The Evolution Of App Store Screenshots
Like many other designers, entrepreneurs, and consumers, I spend countless hours perusing the Apple App Store. I’m always curious as to which applications are performing well and what creative new ideas are being released. One of the more recent changes I’ve seen among popular applications is the shift toward more descriptive screenshots.
If you had browsed through the app store months ago, you would have been far more likely to see nothing more than screenshots of each application without a description included in the images. Even Instagram continues to use this strategy to this day. If you browse to Instagram in the app store, the first thing you’d see is as follows:
If for some reason you live under a rock and aren’t a user of Instagram and have no friends who use Instagram, the first screen would only provide clues about what the app does. It appears to be an application that has to do with photography. This is derived from the app icon and the display of an image in the first screenshot. Aside from that, it’s not clear what the app does.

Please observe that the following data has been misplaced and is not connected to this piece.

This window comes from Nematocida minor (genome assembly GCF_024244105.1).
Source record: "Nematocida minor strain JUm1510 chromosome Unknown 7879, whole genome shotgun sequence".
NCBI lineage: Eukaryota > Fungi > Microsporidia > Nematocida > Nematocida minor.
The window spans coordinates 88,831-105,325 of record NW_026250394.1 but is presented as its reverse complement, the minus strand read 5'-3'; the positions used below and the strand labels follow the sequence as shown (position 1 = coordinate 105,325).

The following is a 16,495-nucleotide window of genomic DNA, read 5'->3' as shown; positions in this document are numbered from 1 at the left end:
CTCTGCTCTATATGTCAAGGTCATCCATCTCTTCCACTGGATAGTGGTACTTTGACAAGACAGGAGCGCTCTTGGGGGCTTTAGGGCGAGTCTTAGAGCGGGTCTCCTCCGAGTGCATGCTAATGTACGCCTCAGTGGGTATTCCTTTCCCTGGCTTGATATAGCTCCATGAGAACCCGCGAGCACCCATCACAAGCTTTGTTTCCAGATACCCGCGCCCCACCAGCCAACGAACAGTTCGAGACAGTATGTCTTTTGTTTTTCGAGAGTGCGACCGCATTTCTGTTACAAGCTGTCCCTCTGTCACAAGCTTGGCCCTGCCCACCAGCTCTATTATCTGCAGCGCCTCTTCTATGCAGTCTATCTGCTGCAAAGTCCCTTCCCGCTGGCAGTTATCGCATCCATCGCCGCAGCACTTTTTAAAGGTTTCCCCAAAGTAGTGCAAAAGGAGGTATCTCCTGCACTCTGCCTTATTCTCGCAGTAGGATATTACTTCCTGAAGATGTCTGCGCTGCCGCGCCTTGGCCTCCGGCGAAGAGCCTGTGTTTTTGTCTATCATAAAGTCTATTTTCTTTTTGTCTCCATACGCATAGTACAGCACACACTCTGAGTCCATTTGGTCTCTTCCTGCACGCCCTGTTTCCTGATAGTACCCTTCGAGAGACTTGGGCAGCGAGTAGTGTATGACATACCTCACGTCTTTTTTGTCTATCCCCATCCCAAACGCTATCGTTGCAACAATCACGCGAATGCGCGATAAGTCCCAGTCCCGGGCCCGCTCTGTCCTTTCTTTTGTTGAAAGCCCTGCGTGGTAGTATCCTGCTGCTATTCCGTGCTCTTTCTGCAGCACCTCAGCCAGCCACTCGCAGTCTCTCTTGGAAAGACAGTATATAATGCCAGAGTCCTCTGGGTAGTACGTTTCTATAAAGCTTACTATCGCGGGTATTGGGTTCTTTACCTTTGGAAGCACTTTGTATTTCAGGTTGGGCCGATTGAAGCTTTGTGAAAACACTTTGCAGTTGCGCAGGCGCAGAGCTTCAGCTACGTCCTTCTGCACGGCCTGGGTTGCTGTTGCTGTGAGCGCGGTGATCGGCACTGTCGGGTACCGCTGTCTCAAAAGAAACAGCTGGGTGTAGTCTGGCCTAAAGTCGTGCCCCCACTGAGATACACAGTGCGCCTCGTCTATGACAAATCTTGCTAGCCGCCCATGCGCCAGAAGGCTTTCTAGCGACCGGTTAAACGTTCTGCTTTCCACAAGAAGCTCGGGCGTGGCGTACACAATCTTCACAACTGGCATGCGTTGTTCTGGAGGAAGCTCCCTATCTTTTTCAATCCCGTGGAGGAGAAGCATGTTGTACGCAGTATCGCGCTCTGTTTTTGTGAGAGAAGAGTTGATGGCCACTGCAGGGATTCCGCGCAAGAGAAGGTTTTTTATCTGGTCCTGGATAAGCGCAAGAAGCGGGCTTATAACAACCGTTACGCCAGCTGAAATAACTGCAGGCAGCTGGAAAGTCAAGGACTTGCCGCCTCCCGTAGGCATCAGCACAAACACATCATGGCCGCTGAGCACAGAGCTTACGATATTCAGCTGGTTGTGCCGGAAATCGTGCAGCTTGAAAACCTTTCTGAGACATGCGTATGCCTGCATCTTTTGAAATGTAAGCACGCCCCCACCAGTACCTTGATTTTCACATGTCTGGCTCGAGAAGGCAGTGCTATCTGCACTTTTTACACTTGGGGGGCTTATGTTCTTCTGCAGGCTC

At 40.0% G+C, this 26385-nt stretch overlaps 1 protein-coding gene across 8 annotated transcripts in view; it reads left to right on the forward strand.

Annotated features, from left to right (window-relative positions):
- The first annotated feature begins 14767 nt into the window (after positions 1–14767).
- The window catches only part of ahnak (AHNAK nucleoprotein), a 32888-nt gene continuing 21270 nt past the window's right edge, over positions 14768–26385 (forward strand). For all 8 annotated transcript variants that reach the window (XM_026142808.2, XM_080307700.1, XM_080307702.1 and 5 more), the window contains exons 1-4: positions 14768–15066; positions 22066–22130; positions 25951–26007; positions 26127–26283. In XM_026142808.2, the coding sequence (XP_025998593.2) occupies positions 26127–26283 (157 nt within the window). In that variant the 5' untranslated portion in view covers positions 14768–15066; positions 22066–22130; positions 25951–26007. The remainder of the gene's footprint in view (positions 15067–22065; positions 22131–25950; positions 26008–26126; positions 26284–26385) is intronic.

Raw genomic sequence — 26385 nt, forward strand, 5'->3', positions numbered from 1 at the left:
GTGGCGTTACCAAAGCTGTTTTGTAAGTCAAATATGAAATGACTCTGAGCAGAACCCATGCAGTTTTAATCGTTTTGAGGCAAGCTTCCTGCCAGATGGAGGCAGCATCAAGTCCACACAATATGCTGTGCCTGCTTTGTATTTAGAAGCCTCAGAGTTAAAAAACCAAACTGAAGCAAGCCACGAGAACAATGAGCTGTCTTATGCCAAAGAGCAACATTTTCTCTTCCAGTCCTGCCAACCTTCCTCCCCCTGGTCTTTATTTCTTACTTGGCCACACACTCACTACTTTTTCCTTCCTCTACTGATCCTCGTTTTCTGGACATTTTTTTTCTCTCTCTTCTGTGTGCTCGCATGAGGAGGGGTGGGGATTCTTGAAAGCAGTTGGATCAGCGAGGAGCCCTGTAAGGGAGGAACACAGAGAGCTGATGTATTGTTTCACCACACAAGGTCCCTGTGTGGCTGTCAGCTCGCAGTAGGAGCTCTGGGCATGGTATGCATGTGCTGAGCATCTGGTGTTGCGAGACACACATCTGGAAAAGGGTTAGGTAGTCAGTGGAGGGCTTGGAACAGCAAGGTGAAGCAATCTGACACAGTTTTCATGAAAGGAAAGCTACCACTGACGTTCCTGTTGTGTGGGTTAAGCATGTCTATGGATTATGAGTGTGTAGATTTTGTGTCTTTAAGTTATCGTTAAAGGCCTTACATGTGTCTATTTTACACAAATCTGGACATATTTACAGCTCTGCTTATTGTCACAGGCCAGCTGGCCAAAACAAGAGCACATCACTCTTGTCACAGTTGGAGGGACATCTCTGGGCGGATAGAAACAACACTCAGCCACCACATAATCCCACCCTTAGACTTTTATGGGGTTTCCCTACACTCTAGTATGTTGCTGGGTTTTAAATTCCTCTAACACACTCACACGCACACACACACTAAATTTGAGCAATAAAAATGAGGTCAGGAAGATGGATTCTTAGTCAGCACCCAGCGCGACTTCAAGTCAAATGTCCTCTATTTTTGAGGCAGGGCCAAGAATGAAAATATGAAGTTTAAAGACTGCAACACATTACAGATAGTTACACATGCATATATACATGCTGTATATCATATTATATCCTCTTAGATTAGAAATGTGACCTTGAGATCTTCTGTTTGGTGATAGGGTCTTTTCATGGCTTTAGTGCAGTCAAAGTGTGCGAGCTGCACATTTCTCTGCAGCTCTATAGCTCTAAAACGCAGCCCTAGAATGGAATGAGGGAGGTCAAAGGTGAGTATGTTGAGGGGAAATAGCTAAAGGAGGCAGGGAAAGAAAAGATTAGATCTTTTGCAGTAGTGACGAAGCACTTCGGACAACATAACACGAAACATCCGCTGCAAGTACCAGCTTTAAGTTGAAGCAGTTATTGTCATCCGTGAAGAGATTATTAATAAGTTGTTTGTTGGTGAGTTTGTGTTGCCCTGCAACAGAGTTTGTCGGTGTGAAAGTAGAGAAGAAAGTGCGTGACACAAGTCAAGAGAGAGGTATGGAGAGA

Let’s compare Instagram’s screenshot with Vine’s:
When you load the app listing it’s immediately clear what Vine does: enables users to “see & share beautiful looping videos”. It’s a significant distinction and it’s important now that application descriptions fall below app screenshots in the app store. If you browse through other apps, you’ll notice that many others are now adopting this approach.
I’ve seen a number of creative approaches to app store screenshots and can only imagine more will come. For those looking to make the best impression and increase their downloads it would make sense that these images include the following details:
- What the app does
- What makes it unique
- Other reasons the user should download it
- Illustrating how easy to use the product is Let me know if you’ve seen any unique app store screenshots!